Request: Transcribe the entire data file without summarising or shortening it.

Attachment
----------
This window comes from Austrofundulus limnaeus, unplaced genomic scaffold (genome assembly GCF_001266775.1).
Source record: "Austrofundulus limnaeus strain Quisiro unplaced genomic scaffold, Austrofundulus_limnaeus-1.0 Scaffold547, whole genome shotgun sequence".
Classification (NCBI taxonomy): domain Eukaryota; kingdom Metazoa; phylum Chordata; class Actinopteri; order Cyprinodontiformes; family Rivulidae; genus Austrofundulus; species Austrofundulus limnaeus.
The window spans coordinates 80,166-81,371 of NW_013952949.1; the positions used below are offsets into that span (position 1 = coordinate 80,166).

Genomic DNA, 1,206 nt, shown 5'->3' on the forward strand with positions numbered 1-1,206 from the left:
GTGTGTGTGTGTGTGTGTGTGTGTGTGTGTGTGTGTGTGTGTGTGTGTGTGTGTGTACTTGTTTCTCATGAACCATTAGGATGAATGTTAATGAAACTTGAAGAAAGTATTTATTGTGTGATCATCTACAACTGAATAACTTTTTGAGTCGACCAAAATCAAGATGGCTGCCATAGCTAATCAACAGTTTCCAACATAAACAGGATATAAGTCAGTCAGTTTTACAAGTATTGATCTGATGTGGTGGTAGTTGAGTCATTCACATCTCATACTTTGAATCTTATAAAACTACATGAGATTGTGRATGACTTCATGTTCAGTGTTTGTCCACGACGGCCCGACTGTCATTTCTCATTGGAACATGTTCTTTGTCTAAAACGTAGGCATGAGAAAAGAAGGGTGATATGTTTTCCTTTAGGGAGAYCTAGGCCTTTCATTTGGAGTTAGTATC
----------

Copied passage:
This window comes from Austrofundulus limnaeus, unplaced genomic scaffold (genome assembly GCF_001266775.1).
Source record: "Austrofundulus limnaeus strain Quisiro unplaced genomic scaffold, Austrofundulus_limnaeus-1.0 Scaffold547, whole genome shotgun sequence".
Classification (NCBI taxonomy): domain Eukaryota; kingdom Metazoa; phylum Chordata; class Actinopteri; order Cyprinodontiformes; family Rivulidae; genus Austrofundulus; species Austrofundulus limnaeus.
The window spans coordinates 80,166-81,371 of NW_013952949.1; the positions used below are offsets into that span (position 1 = coordinate 80,166).

Genomic DNA, 1,206 nt, shown 5'->3' on the forward strand with positions numbered 1-1,206 from the left:
GTGTGTGTGTGTGTGTGTGTGTGTGTGTGTGTGTGTGTGTGTGTGTGTGTGTGTGTACTTGTTTCTCATGAACCATTAGGATGAATGTTAATGAAACTTGAAGAAAGTATTTATTGTGTGATCATCTACAACTGAATAACTTTTTGAGTCGACCAAAATCAAGATGGCTGCCATAGCTAATCAACAGTTTCCAACATAAACAGGATATAAGTCAGTCAGTTTTACAAGTATTGATCTGATGTGGTGGTAGTTGAGTCATTCACATCTCATACTTTGAATCTTATAAAACTACATGAGATTGTGRATGACTTCATGTTCAGTGTTTGTCCACGACGGCCCGACTGTCATTTCTCATTGGAACATGTTCTTTGTCTAAAACGTAGGCATGAGAAAAGAAGGGTGATATGTTTTCCTTTAGGGAGAYCTAGGCCTTTCATTTGGAGTTAGTATC